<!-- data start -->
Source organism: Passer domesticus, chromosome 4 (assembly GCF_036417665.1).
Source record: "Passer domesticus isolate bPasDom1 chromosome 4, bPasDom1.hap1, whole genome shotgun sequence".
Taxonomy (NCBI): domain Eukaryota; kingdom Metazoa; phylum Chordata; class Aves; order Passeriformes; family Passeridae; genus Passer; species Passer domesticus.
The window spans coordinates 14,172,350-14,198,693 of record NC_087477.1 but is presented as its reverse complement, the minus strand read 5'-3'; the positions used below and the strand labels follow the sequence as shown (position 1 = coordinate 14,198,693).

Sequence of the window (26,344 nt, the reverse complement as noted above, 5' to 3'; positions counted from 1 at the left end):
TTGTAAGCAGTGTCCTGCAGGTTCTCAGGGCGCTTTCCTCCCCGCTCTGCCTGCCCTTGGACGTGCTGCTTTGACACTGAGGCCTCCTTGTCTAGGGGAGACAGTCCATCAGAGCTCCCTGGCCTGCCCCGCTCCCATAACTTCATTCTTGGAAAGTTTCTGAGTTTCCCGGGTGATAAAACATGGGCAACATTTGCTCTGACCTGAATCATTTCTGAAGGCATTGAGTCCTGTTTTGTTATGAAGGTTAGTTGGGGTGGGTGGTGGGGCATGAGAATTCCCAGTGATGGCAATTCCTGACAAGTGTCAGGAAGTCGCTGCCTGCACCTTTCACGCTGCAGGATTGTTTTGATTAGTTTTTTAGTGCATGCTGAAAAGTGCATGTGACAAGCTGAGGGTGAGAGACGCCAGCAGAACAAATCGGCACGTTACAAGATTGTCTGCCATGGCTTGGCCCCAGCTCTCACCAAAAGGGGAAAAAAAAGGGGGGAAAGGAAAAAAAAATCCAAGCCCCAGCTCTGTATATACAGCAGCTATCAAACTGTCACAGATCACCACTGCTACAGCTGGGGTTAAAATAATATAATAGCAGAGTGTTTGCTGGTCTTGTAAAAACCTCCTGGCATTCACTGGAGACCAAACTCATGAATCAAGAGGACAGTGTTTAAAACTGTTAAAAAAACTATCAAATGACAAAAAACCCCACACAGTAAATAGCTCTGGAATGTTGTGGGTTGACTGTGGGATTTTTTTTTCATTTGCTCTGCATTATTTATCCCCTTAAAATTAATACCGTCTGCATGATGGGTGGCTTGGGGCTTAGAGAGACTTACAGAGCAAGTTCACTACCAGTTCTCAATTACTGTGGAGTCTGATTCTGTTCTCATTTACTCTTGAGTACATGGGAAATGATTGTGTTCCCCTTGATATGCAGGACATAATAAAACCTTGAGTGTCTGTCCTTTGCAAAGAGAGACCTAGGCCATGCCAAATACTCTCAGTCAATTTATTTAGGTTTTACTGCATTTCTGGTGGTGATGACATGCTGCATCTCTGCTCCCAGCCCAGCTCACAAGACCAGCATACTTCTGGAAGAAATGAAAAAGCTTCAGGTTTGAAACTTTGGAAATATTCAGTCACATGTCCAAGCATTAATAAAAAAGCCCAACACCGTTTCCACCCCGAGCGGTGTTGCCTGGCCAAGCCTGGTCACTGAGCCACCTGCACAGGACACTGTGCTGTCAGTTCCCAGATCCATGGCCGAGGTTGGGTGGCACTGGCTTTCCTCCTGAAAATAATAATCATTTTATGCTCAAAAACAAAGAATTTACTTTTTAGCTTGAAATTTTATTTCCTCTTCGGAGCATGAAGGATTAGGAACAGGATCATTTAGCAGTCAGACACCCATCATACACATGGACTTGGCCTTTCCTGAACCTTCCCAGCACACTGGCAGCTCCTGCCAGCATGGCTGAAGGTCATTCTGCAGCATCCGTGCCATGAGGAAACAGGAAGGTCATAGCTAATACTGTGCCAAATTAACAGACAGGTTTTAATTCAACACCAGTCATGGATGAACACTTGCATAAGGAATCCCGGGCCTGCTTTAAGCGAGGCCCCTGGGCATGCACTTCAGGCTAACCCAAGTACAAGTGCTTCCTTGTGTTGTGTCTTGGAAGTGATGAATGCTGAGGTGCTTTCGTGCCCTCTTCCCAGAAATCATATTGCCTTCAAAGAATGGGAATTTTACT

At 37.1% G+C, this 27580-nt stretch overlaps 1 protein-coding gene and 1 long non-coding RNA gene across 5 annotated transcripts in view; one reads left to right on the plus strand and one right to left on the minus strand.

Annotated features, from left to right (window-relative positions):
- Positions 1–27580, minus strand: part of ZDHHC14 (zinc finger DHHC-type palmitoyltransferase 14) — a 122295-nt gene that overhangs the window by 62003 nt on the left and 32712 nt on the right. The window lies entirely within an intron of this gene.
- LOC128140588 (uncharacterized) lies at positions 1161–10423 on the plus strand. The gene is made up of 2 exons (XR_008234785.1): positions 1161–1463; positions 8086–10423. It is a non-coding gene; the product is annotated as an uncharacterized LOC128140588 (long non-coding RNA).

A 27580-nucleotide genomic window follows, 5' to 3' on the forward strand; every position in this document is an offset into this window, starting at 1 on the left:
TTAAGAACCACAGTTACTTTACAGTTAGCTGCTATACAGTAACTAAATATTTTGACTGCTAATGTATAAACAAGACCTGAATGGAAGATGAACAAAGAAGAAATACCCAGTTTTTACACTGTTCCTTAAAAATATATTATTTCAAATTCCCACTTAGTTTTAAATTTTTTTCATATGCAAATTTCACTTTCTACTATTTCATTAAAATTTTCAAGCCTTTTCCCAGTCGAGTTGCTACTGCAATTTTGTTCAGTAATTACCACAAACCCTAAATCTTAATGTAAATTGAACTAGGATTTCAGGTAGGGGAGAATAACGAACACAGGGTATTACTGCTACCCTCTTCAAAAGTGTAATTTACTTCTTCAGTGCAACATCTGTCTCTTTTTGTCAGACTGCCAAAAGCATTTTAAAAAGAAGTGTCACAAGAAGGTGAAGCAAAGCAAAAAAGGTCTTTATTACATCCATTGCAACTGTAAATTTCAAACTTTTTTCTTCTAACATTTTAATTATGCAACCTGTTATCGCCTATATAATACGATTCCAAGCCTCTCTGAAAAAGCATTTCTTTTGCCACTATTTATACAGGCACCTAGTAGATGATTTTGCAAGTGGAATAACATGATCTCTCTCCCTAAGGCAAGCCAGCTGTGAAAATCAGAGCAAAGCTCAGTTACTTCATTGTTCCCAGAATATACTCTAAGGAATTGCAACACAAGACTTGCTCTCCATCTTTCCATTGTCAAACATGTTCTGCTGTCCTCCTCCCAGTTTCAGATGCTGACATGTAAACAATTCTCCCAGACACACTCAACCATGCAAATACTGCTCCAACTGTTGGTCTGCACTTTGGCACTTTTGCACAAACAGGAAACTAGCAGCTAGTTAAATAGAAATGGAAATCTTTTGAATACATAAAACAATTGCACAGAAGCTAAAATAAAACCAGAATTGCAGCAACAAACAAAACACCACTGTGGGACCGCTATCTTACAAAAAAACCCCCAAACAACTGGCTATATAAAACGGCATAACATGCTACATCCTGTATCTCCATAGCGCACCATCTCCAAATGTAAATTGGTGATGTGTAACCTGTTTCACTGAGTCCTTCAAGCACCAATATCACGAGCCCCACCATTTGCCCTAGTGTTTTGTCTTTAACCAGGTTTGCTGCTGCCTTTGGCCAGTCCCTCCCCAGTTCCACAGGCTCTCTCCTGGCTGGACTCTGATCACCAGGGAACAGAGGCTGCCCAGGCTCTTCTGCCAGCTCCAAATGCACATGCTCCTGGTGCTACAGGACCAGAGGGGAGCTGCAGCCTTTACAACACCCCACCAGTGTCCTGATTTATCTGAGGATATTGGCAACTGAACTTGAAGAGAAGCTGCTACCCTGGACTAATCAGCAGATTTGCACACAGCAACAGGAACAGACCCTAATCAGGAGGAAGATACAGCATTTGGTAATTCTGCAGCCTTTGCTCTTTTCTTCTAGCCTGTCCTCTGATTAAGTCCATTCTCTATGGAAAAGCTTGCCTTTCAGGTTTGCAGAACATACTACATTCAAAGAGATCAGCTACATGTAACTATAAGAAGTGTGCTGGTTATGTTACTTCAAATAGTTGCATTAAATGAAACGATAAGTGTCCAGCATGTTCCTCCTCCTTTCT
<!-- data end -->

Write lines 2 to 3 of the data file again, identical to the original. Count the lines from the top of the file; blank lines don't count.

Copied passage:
Source record: "Passer domesticus isolate bPasDom1 chromosome 4, bPasDom1.hap1, whole genome shotgun sequence".
Taxonomy (NCBI): domain Eukaryota; kingdom Metazoa; phylum Chordata; class Aves; order Passeriformes; family Passeridae; genus Passer; species Passer domesticus.